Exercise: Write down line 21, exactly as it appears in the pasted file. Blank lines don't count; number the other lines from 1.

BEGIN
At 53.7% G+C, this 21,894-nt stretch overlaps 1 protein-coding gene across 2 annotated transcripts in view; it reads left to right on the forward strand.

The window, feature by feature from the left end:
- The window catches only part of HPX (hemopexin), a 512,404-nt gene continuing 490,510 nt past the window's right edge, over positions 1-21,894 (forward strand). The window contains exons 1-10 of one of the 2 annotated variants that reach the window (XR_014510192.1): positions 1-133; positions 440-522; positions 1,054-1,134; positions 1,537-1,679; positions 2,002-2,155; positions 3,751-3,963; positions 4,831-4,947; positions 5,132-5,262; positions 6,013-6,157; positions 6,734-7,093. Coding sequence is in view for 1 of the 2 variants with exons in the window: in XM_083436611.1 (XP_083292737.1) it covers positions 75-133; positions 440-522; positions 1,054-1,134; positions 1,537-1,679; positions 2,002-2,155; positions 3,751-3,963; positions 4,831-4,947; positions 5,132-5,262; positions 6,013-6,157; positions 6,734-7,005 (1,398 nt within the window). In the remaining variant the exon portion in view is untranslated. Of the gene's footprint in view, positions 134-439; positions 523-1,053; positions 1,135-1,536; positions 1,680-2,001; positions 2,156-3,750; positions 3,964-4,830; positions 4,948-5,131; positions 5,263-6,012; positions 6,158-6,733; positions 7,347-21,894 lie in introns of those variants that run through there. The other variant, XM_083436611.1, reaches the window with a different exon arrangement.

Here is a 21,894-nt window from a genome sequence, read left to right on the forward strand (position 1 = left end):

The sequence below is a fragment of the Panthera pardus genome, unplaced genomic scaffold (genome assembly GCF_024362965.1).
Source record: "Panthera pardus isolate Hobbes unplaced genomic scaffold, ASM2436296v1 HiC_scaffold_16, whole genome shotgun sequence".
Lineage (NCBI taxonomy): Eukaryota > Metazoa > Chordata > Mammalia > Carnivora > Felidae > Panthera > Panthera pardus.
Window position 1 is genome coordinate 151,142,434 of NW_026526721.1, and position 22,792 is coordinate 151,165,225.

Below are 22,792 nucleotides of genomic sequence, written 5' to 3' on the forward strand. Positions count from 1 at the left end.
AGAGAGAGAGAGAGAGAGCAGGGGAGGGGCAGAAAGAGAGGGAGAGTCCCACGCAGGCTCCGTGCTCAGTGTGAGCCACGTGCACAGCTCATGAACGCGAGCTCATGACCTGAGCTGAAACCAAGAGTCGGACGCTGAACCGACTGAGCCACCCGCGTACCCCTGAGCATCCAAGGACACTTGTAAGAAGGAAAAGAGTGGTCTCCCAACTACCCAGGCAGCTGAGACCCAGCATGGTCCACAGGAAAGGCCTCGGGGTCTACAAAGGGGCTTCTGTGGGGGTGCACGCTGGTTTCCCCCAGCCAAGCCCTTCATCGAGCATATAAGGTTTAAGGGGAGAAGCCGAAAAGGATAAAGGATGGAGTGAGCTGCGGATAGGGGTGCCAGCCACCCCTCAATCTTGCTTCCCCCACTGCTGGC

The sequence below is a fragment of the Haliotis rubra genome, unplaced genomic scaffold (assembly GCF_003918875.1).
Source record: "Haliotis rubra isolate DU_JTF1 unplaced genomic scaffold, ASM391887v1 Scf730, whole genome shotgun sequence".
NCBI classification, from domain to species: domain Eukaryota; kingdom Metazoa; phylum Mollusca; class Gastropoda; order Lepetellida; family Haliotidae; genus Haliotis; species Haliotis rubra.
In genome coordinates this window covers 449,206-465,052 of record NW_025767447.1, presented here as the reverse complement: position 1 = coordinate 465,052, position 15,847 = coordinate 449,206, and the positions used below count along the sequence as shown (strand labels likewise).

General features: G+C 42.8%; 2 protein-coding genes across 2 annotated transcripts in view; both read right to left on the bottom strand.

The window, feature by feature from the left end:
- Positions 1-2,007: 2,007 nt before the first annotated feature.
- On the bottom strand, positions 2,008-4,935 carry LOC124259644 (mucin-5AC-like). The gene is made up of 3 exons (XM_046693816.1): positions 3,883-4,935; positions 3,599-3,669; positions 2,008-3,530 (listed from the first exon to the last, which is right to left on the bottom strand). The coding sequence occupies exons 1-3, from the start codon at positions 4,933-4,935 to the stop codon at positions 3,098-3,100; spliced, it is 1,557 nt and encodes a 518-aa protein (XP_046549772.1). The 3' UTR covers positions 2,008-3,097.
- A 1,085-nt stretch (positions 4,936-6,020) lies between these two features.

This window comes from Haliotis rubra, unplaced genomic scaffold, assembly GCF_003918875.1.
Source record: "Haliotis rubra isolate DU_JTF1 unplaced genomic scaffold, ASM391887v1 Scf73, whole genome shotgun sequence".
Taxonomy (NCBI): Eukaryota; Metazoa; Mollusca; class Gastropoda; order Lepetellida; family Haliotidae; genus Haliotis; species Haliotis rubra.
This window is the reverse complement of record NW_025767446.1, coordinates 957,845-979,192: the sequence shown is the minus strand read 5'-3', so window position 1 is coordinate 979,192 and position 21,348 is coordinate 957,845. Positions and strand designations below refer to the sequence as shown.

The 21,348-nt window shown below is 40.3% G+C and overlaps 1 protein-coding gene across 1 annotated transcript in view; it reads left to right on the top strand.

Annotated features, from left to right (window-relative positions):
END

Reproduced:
Source record: "Haliotis rubra isolate DU_JTF1 unplaced genomic scaffold, ASM391887v1 Scf73, whole genome shotgun sequence".